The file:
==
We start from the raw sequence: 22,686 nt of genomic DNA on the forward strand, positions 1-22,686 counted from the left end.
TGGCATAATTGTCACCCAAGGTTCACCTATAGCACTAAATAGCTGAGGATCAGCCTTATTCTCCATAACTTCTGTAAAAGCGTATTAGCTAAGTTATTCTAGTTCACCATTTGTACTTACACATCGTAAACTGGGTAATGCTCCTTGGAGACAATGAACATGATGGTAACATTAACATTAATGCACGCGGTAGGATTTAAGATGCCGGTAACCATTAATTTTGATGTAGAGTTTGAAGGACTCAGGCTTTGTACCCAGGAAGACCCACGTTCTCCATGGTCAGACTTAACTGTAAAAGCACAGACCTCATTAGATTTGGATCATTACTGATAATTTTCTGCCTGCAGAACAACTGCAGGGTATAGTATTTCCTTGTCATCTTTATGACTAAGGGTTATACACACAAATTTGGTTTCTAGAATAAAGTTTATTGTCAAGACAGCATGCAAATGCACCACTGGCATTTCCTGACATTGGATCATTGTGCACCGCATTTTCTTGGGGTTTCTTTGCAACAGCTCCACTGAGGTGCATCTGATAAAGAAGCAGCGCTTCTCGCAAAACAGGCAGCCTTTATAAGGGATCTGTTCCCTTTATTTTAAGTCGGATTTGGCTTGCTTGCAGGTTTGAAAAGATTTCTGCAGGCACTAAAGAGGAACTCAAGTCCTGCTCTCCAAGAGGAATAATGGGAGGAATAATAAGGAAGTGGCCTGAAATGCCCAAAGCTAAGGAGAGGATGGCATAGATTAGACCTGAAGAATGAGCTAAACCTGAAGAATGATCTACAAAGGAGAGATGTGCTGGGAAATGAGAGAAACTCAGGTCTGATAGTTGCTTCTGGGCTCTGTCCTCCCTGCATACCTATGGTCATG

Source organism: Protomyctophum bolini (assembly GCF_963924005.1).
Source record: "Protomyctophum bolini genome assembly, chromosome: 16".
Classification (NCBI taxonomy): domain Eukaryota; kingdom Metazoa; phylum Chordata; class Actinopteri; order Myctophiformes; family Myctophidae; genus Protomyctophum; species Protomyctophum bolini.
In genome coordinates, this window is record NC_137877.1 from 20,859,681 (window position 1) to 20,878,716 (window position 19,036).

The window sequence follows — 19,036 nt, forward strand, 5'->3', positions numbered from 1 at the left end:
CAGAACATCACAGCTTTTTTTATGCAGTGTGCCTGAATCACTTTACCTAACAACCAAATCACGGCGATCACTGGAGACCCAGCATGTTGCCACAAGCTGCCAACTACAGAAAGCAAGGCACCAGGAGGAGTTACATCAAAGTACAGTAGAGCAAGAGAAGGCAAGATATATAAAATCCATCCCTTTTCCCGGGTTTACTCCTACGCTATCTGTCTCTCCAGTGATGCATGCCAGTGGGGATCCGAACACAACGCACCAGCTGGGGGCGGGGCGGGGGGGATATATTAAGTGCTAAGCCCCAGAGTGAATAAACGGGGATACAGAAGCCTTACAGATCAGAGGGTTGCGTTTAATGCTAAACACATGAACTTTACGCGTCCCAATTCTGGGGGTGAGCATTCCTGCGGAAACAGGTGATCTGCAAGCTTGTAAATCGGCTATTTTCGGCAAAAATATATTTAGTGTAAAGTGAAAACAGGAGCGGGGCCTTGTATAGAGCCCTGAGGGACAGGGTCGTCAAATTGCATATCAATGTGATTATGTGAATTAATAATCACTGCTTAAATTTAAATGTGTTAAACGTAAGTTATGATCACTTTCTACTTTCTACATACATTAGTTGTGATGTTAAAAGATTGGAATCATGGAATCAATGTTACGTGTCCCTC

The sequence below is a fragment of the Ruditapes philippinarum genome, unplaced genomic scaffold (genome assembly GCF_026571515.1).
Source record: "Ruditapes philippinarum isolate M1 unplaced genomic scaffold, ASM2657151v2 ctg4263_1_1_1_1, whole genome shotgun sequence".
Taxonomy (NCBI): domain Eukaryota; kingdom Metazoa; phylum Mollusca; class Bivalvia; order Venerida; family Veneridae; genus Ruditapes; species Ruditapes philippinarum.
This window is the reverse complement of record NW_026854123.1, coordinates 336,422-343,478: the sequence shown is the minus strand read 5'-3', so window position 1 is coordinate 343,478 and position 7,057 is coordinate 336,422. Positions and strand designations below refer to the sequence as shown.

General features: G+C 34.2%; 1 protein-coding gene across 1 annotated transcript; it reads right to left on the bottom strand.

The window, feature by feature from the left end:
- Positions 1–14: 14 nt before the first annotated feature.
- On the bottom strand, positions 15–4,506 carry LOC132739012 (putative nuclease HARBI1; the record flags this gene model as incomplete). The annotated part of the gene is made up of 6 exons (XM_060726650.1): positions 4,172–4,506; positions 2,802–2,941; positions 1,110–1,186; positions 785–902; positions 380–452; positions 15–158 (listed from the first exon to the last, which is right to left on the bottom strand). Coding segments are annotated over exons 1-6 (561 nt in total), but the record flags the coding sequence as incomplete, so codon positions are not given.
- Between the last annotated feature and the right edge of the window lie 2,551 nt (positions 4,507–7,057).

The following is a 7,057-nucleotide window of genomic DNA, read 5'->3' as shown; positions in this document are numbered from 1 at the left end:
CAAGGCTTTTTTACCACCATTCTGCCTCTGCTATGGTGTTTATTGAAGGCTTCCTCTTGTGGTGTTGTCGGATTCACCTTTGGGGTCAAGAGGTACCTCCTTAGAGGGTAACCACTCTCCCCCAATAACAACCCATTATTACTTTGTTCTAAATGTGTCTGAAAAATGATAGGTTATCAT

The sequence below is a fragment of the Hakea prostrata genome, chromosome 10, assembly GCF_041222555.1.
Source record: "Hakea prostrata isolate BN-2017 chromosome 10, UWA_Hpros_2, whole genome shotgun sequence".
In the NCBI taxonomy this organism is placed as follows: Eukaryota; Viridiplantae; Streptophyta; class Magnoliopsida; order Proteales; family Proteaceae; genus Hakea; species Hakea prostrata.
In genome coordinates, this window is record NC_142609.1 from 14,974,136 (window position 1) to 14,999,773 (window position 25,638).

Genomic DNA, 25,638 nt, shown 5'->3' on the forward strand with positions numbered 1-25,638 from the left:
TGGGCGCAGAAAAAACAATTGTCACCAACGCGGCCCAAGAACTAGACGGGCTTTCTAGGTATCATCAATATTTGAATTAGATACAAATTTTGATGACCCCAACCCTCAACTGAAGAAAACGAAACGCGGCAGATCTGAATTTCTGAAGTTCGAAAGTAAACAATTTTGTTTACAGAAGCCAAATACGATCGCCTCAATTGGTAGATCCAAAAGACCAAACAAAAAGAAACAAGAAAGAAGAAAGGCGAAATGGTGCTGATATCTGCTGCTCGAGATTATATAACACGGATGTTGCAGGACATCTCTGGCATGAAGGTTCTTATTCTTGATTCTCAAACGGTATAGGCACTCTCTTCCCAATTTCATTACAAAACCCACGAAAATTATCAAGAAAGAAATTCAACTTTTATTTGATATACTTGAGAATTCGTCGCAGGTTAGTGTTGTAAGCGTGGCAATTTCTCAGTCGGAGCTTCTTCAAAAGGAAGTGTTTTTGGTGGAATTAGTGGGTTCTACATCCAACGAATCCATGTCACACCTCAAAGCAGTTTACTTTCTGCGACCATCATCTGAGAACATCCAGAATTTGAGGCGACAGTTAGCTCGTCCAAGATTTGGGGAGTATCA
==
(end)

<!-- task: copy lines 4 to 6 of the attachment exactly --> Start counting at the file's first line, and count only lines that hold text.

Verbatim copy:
Source record: "Protomyctophum bolini genome assembly, chromosome: 16".
Classification (NCBI taxonomy): domain Eukaryota; kingdom Metazoa; phylum Chordata; class Actinopteri; order Myctophiformes; family Myctophidae; genus Protomyctophum; species Protomyctophum bolini.
In genome coordinates, this window is record NC_137877.1 from 20,859,681 (window position 1) to 20,878,716 (window position 19,036).